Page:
5. Hi Tina, its empowering to imagine gardeners can contribute to halt the destructive “progress” of mankind. Many of the natives you have we plant over here as cultivated plants. Rudbeckia for example is your native but many of its developed cultivars are grown widely over here and are good for late pollinators. I do not know the answer but wonder what ratio of natives are better for wildlife than introduced species that provide lots of nectaring opportunities. I followed your link too, thats an interesting article. I guess the safest is that natives must surely be better with native wildlife.


    • I’ve wondered the same thing, what percentage native plants vs. other plants is a healthy one. I certainly don’t want to condemn or turn off gardeners for planting good nectar or berrying plants which might not be specifically endemic to a region. Nor, do I want to criticize gardeners for planting something which serves as a “design” structural plant, even if it doesn’t feed some critter–all of those factors are important , as is the use of home gardens for production of fruits, veggies and herbs. I guess my real objective would be that homeowners (and business landscapes too) begin moving away from sterility in the landscape–and that usually means grass or impervious cover. That and our overuse of chemicals would be a fairly easy method of repair. Except of course, that the big companies which produce chemicals and turf are going to whine that they’re losing money. Another discussion…..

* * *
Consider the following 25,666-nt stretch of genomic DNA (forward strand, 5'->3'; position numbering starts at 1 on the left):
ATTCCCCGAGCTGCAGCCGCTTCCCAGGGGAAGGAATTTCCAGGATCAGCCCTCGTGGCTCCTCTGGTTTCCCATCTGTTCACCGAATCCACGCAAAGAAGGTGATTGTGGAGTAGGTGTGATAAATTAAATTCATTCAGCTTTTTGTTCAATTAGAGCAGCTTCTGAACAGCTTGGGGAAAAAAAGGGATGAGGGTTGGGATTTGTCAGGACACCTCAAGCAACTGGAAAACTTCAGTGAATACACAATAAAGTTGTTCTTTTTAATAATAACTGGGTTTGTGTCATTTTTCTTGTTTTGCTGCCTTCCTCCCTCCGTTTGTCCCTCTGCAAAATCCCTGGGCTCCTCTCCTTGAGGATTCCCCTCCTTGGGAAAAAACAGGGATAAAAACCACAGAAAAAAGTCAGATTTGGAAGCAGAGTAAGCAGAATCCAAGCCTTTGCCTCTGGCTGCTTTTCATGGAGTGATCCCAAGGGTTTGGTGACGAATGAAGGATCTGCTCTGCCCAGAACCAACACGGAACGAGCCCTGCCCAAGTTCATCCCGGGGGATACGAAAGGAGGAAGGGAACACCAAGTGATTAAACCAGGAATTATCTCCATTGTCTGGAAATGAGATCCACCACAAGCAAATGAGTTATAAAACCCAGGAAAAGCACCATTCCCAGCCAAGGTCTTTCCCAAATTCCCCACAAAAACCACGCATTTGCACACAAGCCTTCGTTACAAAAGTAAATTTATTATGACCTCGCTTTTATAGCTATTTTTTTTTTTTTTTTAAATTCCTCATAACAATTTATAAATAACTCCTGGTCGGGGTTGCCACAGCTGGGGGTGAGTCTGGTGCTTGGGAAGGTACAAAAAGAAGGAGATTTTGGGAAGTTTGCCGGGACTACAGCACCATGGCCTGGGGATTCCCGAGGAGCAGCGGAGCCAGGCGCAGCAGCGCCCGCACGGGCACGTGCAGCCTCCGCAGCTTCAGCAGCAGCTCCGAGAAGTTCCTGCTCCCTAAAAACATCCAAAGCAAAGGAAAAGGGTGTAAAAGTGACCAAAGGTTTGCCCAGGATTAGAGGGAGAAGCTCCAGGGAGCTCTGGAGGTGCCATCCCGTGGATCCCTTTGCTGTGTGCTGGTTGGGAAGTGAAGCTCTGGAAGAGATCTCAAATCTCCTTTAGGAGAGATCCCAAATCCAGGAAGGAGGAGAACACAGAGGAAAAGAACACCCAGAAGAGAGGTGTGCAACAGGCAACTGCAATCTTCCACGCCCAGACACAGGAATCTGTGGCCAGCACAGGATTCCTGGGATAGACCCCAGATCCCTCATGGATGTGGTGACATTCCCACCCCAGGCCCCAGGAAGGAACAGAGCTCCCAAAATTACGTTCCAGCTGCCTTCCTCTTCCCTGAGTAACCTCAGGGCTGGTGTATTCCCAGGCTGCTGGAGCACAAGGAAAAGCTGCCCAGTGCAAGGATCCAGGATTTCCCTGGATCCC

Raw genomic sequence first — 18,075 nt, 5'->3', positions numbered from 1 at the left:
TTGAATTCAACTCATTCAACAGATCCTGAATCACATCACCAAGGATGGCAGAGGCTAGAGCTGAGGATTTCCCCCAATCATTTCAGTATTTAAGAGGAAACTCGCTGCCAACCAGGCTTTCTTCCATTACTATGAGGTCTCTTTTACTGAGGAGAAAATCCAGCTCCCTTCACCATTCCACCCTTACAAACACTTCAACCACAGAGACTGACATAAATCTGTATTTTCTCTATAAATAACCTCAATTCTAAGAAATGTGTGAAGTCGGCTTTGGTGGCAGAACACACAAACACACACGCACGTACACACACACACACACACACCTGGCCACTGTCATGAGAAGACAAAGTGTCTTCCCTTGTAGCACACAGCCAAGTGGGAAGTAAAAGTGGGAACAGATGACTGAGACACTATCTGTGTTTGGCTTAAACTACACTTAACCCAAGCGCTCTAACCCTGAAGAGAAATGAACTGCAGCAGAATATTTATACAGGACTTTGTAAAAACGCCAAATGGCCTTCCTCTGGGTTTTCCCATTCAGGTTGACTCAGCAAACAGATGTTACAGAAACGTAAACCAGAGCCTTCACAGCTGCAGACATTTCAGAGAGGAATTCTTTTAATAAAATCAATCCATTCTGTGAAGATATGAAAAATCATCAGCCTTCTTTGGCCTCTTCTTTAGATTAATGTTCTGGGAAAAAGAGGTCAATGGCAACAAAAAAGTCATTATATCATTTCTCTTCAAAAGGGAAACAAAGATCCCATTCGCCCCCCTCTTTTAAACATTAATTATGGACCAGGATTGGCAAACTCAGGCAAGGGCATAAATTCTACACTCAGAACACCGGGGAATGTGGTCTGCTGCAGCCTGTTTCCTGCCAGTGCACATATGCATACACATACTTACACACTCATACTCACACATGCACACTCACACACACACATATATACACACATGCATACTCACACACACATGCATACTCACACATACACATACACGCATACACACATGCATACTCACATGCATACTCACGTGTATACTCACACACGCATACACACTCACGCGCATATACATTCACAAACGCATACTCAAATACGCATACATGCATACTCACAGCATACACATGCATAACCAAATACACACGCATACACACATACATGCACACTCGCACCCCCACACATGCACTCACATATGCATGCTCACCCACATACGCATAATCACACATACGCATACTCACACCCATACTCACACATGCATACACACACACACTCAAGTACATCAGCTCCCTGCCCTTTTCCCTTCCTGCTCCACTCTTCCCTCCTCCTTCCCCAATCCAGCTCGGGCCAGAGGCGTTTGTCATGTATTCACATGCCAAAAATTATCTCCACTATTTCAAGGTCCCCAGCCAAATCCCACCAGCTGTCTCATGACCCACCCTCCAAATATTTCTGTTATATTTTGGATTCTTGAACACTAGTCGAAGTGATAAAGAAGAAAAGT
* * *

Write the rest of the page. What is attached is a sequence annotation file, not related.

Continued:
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  6. No chemicals, no watering and reduced cutting but the lawn is still a wasteful use of land in our garden. The problem is if you don’t have a decent amount of lawn, you will be hard pressed to sell your home. But I still continue to add natives and extend the planting beds to reduce more of the lawn.


    • Yup, the entire home industry seems to thwart practical and environmental efforts. Interestingly, here in Austin, I’ve seen homes advertised as “no lawn” or “reduced lawn”–probably because of our impending and increasing water rationing. But you’re correct when you suggest that there’s still the thought by many that a house isn’t a house without a lawn and you’re also correct when you say that it’s a waste of space.


  7. I’m so tired of how much Americans love their lawns and how a huge green lawn is seen as a status symbol. It’s so ridiculous. I’ve ripped out at least 60% of my lawn and replaced it with an organic pollinator/wildlife garden. Lawn is a waste of space. If I didn’t have 4 dogs, I’d have even less lawn.


    • I’m with you–it baffles me, absolutely baffles. Lawn is boring, uncreative and requires such maintenance–even folks are doing the work themselves, there’s still so much involved with upkeep. I’ve actually heard people say to me–“Oh, it’s not much work. All I have to do is write a check.”